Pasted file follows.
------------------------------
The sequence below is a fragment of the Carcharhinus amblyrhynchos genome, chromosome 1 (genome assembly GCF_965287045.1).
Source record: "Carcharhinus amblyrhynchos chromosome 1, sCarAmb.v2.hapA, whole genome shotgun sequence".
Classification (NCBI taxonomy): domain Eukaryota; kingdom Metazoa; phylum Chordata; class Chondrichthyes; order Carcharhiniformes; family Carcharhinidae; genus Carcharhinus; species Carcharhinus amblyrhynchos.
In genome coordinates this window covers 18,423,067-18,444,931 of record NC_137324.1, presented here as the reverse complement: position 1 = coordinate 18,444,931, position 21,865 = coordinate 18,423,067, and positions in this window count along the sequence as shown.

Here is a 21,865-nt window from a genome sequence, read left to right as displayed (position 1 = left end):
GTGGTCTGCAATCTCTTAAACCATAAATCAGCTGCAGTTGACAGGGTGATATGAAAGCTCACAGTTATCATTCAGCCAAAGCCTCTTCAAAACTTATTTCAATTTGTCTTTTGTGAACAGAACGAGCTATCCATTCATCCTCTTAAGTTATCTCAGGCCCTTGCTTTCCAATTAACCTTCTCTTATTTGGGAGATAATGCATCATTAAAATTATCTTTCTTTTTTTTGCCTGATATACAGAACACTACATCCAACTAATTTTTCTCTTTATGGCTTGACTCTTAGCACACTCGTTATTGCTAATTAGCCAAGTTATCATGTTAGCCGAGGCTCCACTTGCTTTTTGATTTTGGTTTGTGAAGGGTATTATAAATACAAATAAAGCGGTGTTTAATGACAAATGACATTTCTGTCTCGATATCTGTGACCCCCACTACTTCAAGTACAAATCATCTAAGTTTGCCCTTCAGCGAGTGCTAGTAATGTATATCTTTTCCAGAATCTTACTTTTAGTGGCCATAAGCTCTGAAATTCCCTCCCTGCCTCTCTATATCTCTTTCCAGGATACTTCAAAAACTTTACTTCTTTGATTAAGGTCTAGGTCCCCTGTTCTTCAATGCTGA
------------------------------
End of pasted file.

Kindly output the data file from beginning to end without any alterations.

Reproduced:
The sequence below is a fragment of the Carcharhinus amblyrhynchos genome, chromosome 1 (genome assembly GCF_965287045.1).
Source record: "Carcharhinus amblyrhynchos chromosome 1, sCarAmb.v2.hapA, whole genome shotgun sequence".
Classification (NCBI taxonomy): domain Eukaryota; kingdom Metazoa; phylum Chordata; class Chondrichthyes; order Carcharhiniformes; family Carcharhinidae; genus Carcharhinus; species Carcharhinus amblyrhynchos.
In genome coordinates this window covers 18,423,067-18,444,931 of record NC_137324.1, presented here as the reverse complement: position 1 = coordinate 18,444,931, position 21,865 = coordinate 18,423,067, and positions in this window count along the sequence as shown.

Here is a 21,865-nt window from a genome sequence, read left to right as displayed (position 1 = left end):
GTGGTCTGCAATCTCTTAAACCATAAATCAGCTGCAGTTGACAGGGTGATATGAAAGCTCACAGTTATCATTCAGCCAAAGCCTCTTCAAAACTTATTTCAATTTGTCTTTTGTGAACAGAACGAGCTATCCATTCATCCTCTTAAGTTATCTCAGGCCCTTGCTTTCCAATTAACCTTCTCTTATTTGGGAGATAATGCATCATTAAAATTATCTTTCTTTTTTTTGCCTGATATACAGAACACTACATCCAACTAATTTTTCTCTTTATGGCTTGACTCTTAGCACACTCGTTATTGCTAATTAGCCAAGTTATCATGTTAGCCGAGGCTCCACTTGCTTTTTGATTTTGGTTTGTGAAGGGTATTATAAATACAAATAAAGCGGTGTTTAATGACAAATGACATTTCTGTCTCGATATCTGTGACCCCCACTACTTCAAGTACAAATCATCTAAGTTTGCCCTTCAGCGAGTGCTAGTAATGTATATCTTTTCCAGAATCTTACTTTTAGTGGCCATAAGCTCTGAAATTCCCTCCCTGCCTCTCTATATCTCTTTCCAGGATACTTCAAAAACTTTACTTCTTTGATTAAGGTCTAGGTCCCCTGTTCTTCAATGCTGA